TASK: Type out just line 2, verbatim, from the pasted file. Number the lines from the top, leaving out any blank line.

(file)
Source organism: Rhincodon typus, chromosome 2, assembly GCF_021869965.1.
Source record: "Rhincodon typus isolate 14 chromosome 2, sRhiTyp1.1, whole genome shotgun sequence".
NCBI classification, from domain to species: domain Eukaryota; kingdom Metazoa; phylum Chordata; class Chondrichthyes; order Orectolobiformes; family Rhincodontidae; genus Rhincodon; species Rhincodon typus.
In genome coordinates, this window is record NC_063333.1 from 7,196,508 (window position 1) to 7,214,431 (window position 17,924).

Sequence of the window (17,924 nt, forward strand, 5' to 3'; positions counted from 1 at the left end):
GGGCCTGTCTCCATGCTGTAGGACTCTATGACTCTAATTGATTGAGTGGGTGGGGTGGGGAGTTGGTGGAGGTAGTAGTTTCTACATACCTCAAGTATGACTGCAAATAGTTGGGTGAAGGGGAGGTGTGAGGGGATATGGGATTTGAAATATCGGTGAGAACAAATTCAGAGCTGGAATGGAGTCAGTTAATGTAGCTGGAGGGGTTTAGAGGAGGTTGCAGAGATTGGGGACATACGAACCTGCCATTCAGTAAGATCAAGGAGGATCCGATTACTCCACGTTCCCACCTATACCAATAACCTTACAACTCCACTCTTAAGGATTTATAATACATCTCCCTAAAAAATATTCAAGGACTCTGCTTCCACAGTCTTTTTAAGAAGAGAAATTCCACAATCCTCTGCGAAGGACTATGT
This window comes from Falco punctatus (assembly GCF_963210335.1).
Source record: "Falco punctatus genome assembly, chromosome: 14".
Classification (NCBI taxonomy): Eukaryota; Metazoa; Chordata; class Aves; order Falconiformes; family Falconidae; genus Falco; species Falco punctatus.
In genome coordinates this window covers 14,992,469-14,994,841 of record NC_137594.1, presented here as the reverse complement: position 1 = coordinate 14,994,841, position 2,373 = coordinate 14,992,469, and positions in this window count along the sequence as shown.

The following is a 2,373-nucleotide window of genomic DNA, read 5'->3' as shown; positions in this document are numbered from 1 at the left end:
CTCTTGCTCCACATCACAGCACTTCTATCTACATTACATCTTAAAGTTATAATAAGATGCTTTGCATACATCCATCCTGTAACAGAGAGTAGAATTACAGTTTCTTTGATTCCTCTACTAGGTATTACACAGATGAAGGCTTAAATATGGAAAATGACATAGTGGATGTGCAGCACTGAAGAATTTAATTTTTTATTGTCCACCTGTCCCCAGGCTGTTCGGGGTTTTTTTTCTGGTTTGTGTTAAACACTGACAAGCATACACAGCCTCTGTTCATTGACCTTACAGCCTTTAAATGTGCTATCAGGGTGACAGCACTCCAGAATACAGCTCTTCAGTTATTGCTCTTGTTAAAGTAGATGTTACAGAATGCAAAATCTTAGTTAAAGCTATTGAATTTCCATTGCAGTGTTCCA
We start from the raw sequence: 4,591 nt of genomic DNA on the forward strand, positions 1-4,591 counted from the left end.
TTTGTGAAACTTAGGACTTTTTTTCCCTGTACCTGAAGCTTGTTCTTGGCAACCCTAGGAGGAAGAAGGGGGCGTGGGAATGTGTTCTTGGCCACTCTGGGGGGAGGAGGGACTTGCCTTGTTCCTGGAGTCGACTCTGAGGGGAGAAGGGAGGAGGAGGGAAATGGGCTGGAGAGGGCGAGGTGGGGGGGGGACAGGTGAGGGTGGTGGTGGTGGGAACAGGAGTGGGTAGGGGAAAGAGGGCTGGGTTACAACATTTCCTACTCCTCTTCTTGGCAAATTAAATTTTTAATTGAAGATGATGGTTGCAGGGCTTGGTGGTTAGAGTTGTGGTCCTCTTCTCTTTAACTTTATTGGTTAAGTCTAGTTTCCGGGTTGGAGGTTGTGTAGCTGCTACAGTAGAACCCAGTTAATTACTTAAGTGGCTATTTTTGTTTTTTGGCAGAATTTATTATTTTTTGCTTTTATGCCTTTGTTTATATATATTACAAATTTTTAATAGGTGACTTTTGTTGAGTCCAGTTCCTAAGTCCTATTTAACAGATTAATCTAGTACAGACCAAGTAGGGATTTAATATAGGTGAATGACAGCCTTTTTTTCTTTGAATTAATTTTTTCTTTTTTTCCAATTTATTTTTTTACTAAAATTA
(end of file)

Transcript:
Source record: "Rhincodon typus isolate 14 chromosome 2, sRhiTyp1.1, whole genome shotgun sequence".